Art Meets Taste at Basalt


It’s impossible not to gleefully anticipate driving a fork into the
heaping stack of ebony-colored pancakes that executive chef Keith Kong has drizzled exquisite bright red guava-strawberry sauce and
garnished with fresh raspberries, strawberries and blueberries. It’s obvious he takes pride in the wholesome, artistic creation that’s become one of Basalt’s signature dishes, and for good reason. The pancakes taste as delicious as they look.


Kong is the star of the edible show at Basalt, where unique culinary crafts appease all palates and the atmosphere is contemporary in a
casually chic way. But the talented, albeit humble, culinary master credits his entire team for the authentic, international fusion of flavorful dishes at Waikiki’s latest hot spot, tucked neatly inside Duke’s Lane Market and Eatery.

Kong’s famous Basalt Charcoal Buttermilk Pancakes that have created such a buzz are made with a classic buttermilk base. But what causes them to stand out is that they are crafted with edible
charcoal to form a lovely slate color. Even the topping is “charcoal ash,” which consists of whipped cream, mascarpone cheese, sugar
and vanilla.

Executive Chef Keith Kong blends international flavors with unusual ingredients, such as charcoal, in each dish at Basalt.Customers especially rave about his Basalt Charcoal Buttermilk Pancakes.

The charcoal that’s added to the heavenly pile of pancakes is meant to represent the restaurant’s name and foundation of the Hawaiian Islands, basalt, a black, volcanic rock or solidified lava.

Charcoal serves as an ingenious ingredient that’s gained popularity among health enthusiasts of late. People use it in various beauty products, including teeth whiteners, but charcoal is also beneficial for digestion. The theory is that it aides absorption and is a “detoxifying” agent that keeps your insides nice and shiny.


The Pork Belly Buns appetizer also features charcoal. The handmade, traditional bao buns are incorporated with the powder to create a beautiful, rich color. Each bun is stuffed with slow-roasted pork belly dry-rubbed with Chinese five-spice that gives it a robust flavor. To add even more oomph to this already delicious pupu, the pork belly is topped with pickled daikon (Asian turnip) and carrots, and adorned with green onions and cilantro—together, representing the traditional Vietnamese banh mi sandwich. Moreover, the buns are brushed with hoisin Sriracha sauce and served with a crispy side of black sesame rice chips. The colors contrast as perfectly as the textures, and the taste is an impeccable blend of sweet, salty and sour.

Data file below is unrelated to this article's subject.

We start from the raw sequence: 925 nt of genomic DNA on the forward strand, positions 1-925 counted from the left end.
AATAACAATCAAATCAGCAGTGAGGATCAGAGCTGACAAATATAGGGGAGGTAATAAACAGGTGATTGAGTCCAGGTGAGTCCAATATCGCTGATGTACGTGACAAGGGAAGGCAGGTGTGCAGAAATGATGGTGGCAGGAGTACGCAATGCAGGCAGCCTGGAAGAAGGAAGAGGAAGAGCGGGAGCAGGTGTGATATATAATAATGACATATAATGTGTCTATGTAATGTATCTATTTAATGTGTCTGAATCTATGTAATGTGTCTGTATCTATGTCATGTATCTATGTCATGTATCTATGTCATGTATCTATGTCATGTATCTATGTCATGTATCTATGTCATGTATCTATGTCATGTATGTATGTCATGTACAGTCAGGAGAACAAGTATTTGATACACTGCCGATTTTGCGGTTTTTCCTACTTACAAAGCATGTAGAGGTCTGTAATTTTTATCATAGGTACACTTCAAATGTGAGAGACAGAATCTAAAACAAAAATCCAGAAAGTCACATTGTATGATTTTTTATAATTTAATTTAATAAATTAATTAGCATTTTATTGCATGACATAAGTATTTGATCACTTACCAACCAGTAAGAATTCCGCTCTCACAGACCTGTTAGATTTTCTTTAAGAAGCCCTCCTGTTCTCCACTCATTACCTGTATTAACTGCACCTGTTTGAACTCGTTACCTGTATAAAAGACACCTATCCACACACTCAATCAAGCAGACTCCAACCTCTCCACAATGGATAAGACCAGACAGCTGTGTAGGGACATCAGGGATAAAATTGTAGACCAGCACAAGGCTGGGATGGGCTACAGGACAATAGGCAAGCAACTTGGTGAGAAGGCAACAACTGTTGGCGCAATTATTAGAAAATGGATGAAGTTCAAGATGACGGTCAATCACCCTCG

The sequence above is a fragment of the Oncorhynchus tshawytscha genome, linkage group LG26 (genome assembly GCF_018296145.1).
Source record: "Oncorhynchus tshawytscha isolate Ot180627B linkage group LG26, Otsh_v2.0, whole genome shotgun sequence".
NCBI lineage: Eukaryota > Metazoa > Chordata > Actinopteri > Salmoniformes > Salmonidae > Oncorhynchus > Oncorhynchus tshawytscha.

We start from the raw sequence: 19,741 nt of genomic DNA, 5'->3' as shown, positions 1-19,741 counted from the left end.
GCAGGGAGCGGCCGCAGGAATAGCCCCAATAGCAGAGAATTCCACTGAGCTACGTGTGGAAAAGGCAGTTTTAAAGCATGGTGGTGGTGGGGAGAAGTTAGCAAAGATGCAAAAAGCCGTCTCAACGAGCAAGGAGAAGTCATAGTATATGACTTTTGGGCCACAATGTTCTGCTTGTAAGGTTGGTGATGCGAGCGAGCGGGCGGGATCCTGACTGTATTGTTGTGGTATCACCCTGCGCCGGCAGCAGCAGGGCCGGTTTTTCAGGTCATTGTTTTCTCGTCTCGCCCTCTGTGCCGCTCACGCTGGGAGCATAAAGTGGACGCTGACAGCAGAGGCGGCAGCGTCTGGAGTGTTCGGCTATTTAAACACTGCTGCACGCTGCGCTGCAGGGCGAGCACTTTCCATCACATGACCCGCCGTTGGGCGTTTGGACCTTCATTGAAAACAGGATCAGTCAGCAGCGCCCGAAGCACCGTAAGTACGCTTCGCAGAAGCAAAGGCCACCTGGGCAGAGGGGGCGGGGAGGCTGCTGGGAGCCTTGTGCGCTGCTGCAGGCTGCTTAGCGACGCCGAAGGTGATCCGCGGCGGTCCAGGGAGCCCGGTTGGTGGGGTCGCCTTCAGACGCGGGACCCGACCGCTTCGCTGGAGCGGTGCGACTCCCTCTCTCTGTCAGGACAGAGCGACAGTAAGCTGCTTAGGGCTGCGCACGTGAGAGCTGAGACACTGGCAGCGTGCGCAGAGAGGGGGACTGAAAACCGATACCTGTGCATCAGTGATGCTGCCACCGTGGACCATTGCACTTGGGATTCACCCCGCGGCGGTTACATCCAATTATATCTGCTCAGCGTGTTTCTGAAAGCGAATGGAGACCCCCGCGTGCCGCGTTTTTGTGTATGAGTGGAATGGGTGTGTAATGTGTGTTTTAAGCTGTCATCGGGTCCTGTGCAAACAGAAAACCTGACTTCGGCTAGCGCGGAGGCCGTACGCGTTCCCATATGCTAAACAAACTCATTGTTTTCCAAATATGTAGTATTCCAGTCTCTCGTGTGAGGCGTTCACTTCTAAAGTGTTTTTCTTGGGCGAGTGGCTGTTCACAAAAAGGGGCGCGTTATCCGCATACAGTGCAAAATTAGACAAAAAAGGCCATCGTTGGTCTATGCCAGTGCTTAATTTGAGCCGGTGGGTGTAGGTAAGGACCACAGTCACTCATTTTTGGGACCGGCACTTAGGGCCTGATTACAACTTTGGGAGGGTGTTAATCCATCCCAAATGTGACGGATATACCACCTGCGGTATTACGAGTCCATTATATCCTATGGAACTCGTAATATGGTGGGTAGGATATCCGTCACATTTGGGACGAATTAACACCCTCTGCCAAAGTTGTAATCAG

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The details to every dish are unparalleled at Basalt. Kong knows how to please palates and does so with 100 percent conviction. The Hawai‘i native was introduced to the food industry as a dish washer but worked his way through the ranks and graduated from the California Culinary Academy. Now, he commands the kitchen of a spot that’s deemed one of Waikiki’s best kept secrets. What’s more, he oversees the entire operations of the Europeanstyle marketplace where the restaurant resides, includes an in-house bakery and burger bar. Therefore, guests of Duke’s Lane Market and Eatery not only have an opportunity to sit down and enjoy Kong’s innovative blend of international flavors, as well as the textures and shapes that represent the process of how basalt is made, they can grab something just as authentic and delicious at another eatery, to go. It’s one of the few places in Waikiki that truly has something for everyone.

Duke’s Lane Market and Eatery is open daily from 6 a.m. to 11:30 p.m. and Basalt operates from 7 a.m. to 10:30 p.m.

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